Gudmundsson chasing a rare record

Stregspiller News, Peter Bruun Corner Leave a Comment

INTERVIEW – Not many handball coaches have managed to qualify two teams for the same World Championship, and within a six months period.

Iceland’s Gudmundur Gudmundsson has a chance to achieve it.

After qualifying Bahrain for next year´s World Championship, he now has the opportunity to do the same with Iceland, and “that wouldn’t be so bad,” as he states in this exclusive interview with stregspiller.com.

By Peter Bruun 

Gudmundur Gudmundsson may soon achieve a rare objective – qualifying two national teams for the same World Championship within six months.

Very few handball coaches can boast about it, but after having secured Bahrain’s ticket to the 2019 World Championship in Germany and Denmark, the 47-year-old Icelander is now targeting the same goal with Iceland’s national handball team.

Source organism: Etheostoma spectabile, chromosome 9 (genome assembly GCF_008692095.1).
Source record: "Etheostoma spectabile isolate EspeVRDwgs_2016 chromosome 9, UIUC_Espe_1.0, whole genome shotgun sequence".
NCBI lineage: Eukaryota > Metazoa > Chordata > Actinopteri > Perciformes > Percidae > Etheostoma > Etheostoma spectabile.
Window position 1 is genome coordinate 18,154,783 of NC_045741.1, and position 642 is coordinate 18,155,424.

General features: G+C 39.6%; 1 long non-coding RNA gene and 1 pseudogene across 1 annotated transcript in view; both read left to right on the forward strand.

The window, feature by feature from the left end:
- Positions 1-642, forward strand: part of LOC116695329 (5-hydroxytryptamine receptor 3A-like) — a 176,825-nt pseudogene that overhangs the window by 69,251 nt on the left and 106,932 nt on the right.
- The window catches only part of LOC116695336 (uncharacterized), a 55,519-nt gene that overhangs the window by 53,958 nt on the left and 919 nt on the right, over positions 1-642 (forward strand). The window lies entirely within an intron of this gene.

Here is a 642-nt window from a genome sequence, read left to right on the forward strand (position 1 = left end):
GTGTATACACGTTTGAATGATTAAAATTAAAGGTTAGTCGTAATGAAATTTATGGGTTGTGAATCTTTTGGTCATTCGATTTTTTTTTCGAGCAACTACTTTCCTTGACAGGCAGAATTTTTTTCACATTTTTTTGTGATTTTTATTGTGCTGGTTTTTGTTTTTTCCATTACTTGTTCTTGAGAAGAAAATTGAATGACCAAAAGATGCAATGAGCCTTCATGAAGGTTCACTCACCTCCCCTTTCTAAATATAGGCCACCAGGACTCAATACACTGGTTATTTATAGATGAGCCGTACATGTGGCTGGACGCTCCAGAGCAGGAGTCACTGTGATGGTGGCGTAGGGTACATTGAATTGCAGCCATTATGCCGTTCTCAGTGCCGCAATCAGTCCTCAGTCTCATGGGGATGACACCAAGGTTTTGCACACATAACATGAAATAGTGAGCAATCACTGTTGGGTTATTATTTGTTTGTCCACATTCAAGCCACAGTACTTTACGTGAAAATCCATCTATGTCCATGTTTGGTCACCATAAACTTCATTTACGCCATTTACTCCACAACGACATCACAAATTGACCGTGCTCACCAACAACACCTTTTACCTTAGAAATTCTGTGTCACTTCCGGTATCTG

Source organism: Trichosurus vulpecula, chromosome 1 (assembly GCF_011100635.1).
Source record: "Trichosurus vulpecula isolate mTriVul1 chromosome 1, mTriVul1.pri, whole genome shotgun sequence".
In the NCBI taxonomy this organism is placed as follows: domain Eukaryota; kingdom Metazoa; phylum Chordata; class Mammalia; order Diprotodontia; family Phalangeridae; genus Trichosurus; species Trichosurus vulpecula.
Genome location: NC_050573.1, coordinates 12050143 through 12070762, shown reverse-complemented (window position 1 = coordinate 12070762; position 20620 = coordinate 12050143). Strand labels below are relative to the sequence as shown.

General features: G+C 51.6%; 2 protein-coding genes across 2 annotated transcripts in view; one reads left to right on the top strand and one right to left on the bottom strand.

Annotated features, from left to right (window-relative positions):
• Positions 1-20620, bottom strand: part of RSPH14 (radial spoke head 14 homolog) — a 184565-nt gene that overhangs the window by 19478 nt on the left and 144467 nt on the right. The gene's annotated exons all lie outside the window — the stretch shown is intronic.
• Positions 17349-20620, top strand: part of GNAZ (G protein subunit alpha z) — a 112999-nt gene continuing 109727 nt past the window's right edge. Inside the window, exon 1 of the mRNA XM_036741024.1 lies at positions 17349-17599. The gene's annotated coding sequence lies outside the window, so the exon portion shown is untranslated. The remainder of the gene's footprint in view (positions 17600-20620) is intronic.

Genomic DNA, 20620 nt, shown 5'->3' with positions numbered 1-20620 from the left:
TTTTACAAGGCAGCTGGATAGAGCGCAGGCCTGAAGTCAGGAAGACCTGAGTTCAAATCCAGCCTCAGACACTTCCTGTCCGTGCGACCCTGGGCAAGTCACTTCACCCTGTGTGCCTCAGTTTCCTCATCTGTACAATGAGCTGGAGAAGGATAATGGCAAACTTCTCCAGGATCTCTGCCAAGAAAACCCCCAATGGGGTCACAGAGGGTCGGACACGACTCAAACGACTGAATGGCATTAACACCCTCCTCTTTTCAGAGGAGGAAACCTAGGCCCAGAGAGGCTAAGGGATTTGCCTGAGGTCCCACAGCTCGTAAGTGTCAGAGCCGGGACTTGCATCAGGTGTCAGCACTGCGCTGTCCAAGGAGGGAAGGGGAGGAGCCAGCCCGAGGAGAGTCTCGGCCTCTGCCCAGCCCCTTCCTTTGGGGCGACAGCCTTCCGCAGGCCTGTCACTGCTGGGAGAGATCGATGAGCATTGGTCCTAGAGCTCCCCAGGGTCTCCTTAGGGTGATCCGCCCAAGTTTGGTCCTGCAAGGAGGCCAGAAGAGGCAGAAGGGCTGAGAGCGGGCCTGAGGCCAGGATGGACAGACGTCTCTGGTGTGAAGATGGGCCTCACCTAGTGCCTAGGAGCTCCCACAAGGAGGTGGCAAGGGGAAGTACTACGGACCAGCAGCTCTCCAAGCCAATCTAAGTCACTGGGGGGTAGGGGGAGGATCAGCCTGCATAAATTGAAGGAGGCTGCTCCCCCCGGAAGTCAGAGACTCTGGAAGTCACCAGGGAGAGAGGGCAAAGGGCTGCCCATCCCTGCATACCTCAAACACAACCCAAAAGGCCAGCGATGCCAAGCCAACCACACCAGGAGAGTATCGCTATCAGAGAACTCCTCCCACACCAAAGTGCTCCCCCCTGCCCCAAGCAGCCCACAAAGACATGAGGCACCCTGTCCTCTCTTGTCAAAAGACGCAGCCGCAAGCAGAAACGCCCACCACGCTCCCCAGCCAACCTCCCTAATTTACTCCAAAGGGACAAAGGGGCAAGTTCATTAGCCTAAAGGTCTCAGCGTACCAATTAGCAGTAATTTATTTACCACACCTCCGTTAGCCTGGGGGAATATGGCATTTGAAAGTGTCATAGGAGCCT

After leading Denmark to victory at the Rio Olympics in 2016 – the only Olympic medal a Danish men’s national team ever won – Gudmundsson stepped down prematurely after Denmark´s disappointing performance at the 2017 World Championship, in France, when the Danes were eliminated by Hungary, in the Round of Last 16.

Next stop for Iceland’s former left wing became Bahrain. He took the team to a second place at the Asian Championship, finishing the competition right behind Qatar. The result bought a ticket for the 2019 World Championship.

“Obviously, Bahrain was something different, compared to Europe and what I was used to, but it was also an interesting and rewarding experience.

“Of course, Bahrain is not the strongest team in the world, and I had to improve everything – defense, attack, fast breaks – you name it.